Another earnings report, another mix of numbers that only add to the confusing picture surrounding Tesla.
The only certainty, it seems, is that the jury is still most definitely out on the electric vehicle pioneer. Investors have once again been left to decide which of the takeaways from this release is most compelling, and take action accordingly.
It does appear that the days of stellar growth are behind Tesla – at least until Elon Musk can prove that his company is capable of delivering enough vehicles to compete with the established names that currently dominate motoring. The company began 2014 worth an impressive $150 per share, more than 300% higher than 12 months previously. Growth did continue in 2014 – including a record high of $285 per share in September – but it was markedly slower, with just a 48% increase over the 12 months.
That’s no poor performance by any means: the NASDAQ grew just 18% in the same period. It does signal an end to the stunning form of previous years, though; and so far 2015 has been much worse.
Tesla lost 7% of its share value in January, and while it climbed back to parity ahead of its earnings call on February 11, the muddy set of figures sent it straight back down. The day after earnings hit markets, shares dropped below the $200 mark once again.
Why the turnaround in fortunes? Firstly, Tesla’s top line figures were a pretty hefty disappointment. Revenue came in $120 million under expectations, and earnings per share was a dramatic $-0.13 against an anticipated $0.316. Mr. Musk has previously made it clear that he does not expect any profit from the business before 2020, but to miss analysts’ predictions so starkly is a problem.
Unlike some other growth businesses, Tesla at the moment has a clear, simple business model based around just one car: the Tesla Model S. And it’s the deliveries of that car that have investors worried.
After initially predicting 35,000 deliveries for 2014, Tesla issued guidance in November that a revised figure of 33,000 cars would be distributed to customers. That required some 11,000 shipments to be successfully completed last quarter. Mr. Musk’s silence on the total number of delivered Tesla’s was deafening: but with just 9,834 shipments made in the quarter it was clear his company had fallen short.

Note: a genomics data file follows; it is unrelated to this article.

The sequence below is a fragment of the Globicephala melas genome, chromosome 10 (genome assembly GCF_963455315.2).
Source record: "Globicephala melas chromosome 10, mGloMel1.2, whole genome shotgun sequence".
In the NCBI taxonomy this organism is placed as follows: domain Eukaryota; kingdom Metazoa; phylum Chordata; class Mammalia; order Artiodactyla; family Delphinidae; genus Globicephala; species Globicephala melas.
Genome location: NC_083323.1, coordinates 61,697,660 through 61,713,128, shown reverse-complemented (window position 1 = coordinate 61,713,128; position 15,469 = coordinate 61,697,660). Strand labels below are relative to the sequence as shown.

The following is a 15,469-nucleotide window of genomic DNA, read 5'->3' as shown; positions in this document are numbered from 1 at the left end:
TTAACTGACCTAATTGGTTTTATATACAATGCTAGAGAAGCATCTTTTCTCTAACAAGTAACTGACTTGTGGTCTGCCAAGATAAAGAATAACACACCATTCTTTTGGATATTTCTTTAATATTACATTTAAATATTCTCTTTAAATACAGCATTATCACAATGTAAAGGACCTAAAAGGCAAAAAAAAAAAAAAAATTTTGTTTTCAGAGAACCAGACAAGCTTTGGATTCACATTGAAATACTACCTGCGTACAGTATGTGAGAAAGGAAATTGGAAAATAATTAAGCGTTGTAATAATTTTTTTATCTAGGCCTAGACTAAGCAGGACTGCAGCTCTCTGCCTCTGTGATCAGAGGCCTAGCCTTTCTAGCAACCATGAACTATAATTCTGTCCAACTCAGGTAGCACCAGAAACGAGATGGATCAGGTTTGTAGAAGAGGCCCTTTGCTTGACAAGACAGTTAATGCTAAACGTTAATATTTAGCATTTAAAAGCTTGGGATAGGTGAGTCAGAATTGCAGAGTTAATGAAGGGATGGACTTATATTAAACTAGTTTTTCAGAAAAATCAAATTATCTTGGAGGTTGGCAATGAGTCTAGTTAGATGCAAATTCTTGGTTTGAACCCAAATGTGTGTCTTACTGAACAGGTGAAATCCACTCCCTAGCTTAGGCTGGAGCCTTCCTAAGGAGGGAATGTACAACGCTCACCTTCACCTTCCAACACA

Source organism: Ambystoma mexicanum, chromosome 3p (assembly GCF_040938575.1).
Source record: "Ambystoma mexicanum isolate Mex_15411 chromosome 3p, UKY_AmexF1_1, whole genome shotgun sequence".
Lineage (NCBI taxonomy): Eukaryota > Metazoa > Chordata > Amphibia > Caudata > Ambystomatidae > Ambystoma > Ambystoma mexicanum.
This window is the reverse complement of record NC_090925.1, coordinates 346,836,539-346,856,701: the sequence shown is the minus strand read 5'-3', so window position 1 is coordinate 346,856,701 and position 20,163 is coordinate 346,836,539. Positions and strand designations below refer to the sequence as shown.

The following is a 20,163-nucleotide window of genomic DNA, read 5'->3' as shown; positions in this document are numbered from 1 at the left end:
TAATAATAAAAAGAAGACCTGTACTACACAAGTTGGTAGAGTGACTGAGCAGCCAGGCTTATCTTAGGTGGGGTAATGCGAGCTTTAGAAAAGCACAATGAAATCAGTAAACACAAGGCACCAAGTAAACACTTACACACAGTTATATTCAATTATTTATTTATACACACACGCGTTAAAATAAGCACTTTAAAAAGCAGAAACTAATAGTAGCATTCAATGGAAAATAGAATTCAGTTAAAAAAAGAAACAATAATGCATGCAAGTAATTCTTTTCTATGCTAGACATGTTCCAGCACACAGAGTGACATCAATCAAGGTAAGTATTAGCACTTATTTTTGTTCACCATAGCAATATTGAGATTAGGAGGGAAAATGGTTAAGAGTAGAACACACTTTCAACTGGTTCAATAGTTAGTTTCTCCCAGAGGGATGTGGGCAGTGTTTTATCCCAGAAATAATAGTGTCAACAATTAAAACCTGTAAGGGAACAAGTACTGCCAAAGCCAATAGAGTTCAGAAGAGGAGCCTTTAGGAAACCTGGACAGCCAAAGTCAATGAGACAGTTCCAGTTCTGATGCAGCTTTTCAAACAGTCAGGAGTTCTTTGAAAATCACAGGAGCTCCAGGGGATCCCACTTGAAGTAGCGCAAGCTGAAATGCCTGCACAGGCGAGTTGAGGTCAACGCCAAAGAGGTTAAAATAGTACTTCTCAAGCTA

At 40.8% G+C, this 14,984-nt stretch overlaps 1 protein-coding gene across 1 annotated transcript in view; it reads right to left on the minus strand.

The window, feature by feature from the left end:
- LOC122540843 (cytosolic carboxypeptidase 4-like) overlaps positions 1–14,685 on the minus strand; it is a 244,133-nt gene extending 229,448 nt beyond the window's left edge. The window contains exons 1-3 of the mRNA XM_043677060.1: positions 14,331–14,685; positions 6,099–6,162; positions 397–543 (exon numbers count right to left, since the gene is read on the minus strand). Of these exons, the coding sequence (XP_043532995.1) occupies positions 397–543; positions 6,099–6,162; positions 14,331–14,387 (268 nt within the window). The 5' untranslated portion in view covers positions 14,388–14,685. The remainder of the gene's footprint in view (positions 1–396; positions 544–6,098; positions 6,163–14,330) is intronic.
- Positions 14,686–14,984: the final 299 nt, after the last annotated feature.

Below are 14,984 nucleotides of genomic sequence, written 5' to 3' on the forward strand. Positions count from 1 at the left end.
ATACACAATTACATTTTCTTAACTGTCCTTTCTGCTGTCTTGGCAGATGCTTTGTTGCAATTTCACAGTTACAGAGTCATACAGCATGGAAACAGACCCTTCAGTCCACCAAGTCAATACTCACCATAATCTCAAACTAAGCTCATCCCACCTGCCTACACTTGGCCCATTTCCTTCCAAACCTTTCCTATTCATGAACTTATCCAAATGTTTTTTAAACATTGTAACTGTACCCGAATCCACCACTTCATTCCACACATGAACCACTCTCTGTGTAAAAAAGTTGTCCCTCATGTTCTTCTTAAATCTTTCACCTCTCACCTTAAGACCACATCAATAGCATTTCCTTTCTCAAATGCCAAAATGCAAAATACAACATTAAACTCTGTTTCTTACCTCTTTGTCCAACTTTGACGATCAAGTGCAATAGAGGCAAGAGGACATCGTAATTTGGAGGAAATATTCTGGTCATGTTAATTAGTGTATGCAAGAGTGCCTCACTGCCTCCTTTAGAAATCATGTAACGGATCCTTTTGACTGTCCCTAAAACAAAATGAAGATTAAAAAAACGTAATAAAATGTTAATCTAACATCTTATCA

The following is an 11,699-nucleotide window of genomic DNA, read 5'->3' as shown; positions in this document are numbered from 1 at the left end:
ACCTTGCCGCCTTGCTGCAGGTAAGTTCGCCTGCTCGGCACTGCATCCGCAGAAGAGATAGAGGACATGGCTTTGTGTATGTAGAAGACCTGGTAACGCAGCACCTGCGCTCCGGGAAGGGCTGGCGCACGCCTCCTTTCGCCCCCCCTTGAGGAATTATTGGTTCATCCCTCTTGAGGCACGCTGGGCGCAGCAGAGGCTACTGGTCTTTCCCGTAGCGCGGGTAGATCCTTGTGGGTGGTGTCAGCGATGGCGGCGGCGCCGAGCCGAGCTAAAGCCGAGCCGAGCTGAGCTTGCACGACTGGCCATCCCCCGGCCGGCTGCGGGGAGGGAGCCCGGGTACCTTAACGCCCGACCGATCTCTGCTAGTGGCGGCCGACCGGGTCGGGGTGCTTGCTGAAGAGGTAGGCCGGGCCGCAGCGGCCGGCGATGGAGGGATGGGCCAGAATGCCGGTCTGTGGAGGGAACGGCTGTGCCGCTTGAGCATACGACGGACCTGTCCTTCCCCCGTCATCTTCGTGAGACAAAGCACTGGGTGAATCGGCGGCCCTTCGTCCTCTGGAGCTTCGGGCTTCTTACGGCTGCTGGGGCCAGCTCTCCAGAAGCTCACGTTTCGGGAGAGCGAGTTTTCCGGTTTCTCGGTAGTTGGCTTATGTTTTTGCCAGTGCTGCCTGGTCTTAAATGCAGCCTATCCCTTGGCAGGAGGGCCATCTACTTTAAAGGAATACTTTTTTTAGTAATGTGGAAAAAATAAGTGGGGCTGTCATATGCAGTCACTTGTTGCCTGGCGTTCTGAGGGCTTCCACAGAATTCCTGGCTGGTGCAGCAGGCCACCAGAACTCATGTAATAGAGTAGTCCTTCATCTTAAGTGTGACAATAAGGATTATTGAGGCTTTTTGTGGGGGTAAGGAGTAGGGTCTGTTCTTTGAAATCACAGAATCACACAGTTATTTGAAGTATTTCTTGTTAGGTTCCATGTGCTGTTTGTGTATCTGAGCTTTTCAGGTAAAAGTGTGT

Those aren’t the only problems that Tesla is facing, either. Chinese sales appear to be weak, with a leaked memo published by Reuters hinting that just 120 cars had been delivered to the country. Mr. Musk played down the problems his company was facing in Asia, but did admit that it hadn’t ‘executed super well’.
Add to that some grumblings from investors about Mr. Musk apparently appearing to be more interested in his other enterprise, SpaceX, than Tesla, and a complete picture of why the company’s share price is struggling becomes clear.
Is a recharge on its way?
Investors may be voicing discontent, but brokers are still broadly behind Tesla. Of the 19 brokers who have ratings on Tesla stock, four recommend a strong buy, nine a buy and just one a sell. There is, it seems, a fair amount of solace behind the headline negativity.
Tesla’s problems with deliveries appear unrelated to demand (in the US at least) or production last quarter. Rather, the company has placed blame on missed deliveries and shipping problems, announcing that its production target had been hit. The company’s expectation is to sell 55,000 cars this year, a marked improvement.
Perhaps most importantly, a sister vehicle to the Model S, the X SUV, is still apparently on target for a mid-2015 launch. That should be a big growth driver in the coming years, and with a few missed targets and deadlines over the years it is vital that Mr. Musk delivers this time around.
It may well be the case that Tesla’s recent travails have been a normal part of a company transitioning from small, exciting prospect to established car manufacturer.
It definitely has some way to go before matching its competitors in car manufacturing. The business is worth roughly half as much as Honda, for instance, despite its projected 55,000 car sales remaining some way off the 1.5 million figure achieved by Honda last year. Toyota, the current market leader, sold over 10 million models last year and is worth around ten times as Tesla.
Mr. Musk hopes that an entry level model will allow Tesla to achieve sales of half a million per year by the end of this decade. That’s certainly sky-high thinking: but investors will be hoping he keeps his interests down to earth to see Tesla fulfil its full potential.
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